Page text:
Big Data: Automation At Sea
As fascinating as we find big data’s potential as a management tool, the sources of big data also need to be considered. Anywhere an electronic signal or impulse is recorded, there is a potential data point. In isolation, these data points can be used to increase process efficiency. Collectively, they are making cultural and societal changes, increasing efficiency but eliminating jobs.
Anyone who has watched Discovery Channel knows that an aircraft carrier is an incredibly complex device. My service in the Navy was on a ship much simpler in scope than a nuclear powered carrier, but in my time aboard I was able to see the collection, as well as the transformations made by big data.
“Beans, Bullets, and Bulk Fuel”
My ship was a Fast Combat Support Ship, basically the fuel and grocery delivery system for the fleet, and I worked in the engineering department. The only hulls in the fleet larger than ours were the carriers, although we did our job with one fifteenth of the crew.
With their nuclear power plant, the carrier can stay at sea indefinitely. However, her aircraft needs fuel, parts and ammunition, and her crew needs food. The fleet supporting the carriers’ mission needs these same things, and it was our job to deliver them.
The Watch-Stander’s Lot
As part of the engineering crew, my job was to assist in monitoring and maintaining the ship’s machinery, both for propulsion and auxiliary functions. Most of the equipment, ranging from the gas turbine main propulsion engines and huge diesel generators, to boilers and water distillation plants, refrigeration equipment, and air compressors to fuel and oil pumps, had to be kept in operation 24 hours a day while the ship was underway. The only way to keep all the equipment pieces running at peak efficiency is to constantly monitor their performance so that potential faults can be repaired before there is a catastrophic failure.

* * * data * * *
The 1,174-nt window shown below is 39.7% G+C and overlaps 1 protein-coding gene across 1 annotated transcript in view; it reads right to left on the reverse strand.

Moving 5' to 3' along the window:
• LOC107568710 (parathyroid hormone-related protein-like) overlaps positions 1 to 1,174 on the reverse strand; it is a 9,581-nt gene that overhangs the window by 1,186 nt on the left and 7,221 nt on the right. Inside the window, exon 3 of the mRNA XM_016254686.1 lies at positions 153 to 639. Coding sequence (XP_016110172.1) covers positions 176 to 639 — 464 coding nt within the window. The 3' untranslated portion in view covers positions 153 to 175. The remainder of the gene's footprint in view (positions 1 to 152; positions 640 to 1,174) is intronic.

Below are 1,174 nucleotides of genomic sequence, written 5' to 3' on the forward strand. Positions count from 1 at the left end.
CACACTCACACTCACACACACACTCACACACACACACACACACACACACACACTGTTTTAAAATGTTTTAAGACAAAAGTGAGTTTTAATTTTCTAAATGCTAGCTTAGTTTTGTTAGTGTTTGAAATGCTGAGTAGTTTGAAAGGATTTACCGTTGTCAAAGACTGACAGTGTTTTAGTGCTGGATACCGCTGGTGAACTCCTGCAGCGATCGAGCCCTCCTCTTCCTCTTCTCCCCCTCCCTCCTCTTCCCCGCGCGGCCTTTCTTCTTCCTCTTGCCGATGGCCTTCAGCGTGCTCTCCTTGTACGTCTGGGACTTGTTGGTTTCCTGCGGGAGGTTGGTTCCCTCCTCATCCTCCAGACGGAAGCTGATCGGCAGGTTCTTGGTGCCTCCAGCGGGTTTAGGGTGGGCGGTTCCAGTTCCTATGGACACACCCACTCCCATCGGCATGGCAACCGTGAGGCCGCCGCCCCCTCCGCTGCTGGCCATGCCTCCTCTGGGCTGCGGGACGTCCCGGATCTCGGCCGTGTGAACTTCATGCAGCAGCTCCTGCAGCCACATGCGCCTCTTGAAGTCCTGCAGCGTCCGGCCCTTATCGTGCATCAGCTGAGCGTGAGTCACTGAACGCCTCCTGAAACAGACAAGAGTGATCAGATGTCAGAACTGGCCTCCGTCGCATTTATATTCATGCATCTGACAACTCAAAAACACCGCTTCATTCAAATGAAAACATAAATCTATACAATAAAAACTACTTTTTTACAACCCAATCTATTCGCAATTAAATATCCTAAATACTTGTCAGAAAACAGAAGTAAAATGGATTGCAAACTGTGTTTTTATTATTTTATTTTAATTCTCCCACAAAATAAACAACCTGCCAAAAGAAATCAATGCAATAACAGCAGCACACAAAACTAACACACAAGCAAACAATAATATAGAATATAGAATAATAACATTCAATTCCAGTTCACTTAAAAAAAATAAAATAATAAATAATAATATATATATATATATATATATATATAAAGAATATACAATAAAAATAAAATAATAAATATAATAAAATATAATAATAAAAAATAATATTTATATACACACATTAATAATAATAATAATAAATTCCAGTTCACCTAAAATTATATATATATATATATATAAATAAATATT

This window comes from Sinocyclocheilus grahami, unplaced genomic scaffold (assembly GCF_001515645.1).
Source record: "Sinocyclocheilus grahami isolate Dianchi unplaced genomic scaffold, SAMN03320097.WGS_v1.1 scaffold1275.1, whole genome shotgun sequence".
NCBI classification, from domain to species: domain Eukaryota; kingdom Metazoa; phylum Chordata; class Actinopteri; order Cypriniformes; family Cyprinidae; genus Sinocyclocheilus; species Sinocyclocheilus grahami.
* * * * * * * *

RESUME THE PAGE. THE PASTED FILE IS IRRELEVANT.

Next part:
Monitoring meant that every hour of every day, someone like me had to go around and read every gauge on every piece of machinery, and record the readings on a log sheet. Some pieces of gear had only a pressure and a temperature gauge, others had as many as fifty different gauges and parameters that needed to be recorded every hour.
Automation Comes to Sea
Near the end of my tour on the ship, the Navy began installing sensors in the place of most of the gauges on the machinery. The readings that would take a team of watch-standers most of an hour to complete before they had to be taken again are now constantly recorded electronically, more completely and accurately than live sailors could keep them, not to mention the reams of paperwork eliminated.
While I was aboard, the ship had a hardworking crew of around 380 sailors and officers. Today the same ship spends even more of her time at sea with a crew of 176 civilian mariners. Automation and the use of what is essentially big data analysis are the factors that keep her at sea, performing her mission.
The sailors whose jobs were eliminated by automation were all reassigned to other vital tasks, but how many jobs in industry have been eliminated by automation, and more importantly, what has happened to the middle-class wage earners who held the jobs?
By Peter Knight